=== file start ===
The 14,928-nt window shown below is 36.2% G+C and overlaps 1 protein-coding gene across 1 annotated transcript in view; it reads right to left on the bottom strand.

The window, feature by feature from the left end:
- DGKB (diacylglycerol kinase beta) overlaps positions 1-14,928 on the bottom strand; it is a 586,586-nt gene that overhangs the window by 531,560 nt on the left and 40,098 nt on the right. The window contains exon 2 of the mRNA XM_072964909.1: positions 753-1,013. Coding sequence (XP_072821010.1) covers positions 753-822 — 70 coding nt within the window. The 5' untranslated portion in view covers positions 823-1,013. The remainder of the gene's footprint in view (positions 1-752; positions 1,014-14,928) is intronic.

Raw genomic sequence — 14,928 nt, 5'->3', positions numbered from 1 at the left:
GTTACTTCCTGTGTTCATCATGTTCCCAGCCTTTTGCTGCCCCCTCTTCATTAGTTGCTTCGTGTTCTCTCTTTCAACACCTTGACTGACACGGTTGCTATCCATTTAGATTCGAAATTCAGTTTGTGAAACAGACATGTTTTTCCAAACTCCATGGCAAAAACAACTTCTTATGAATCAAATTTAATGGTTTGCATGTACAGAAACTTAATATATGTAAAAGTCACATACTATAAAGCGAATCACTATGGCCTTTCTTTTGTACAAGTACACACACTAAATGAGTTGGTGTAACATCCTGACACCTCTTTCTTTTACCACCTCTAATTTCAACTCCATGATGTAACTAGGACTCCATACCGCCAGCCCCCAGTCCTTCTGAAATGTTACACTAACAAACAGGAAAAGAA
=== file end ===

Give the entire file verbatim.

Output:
The 14,928-nt window shown below is 36.2% G+C and overlaps 1 protein-coding gene across 1 annotated transcript in view; it reads right to left on the bottom strand.

The window, feature by feature from the left end:
- DGKB (diacylglycerol kinase beta) overlaps positions 1-14,928 on the bottom strand; it is a 586,586-nt gene that overhangs the window by 531,560 nt on the left and 40,098 nt on the right. The window contains exon 2 of the mRNA XM_072964909.1: positions 753-1,013. Coding sequence (XP_072821010.1) covers positions 753-822 — 70 coding nt within the window. The 5' untranslated portion in view covers positions 823-1,013. The remainder of the gene's footprint in view (positions 1-752; positions 1,014-14,928) is intronic.

Raw genomic sequence — 14,928 nt, 5'->3', positions numbered from 1 at the left:
GTTACTTCCTGTGTTCATCATGTTCCCAGCCTTTTGCTGCCCCCTCTTCATTAGTTGCTTCGTGTTCTCTCTTTCAACACCTTGACTGACACGGTTGCTATCCATTTAGATTCGAAATTCAGTTTGTGAAACAGACATGTTTTTCCAAACTCCATGGCAAAAACAACTTCTTATGAATCAAATTTAATGGTTTGCATGTACAGAAACTTAATATATGTAAAAGTCACATACTATAAAGCGAATCACTATGGCCTTTCTTTTGTACAAGTACACACACTAAATGAGTTGGTGTAACATCCTGACACCTCTTTCTTTTACCACCTCTAATTTCAACTCCATGATGTAACTAGGACTCCATACCGCCAGCCCCCAGTCCTTCTGAAATGTTACACTAACAAACAGGAAAAGAA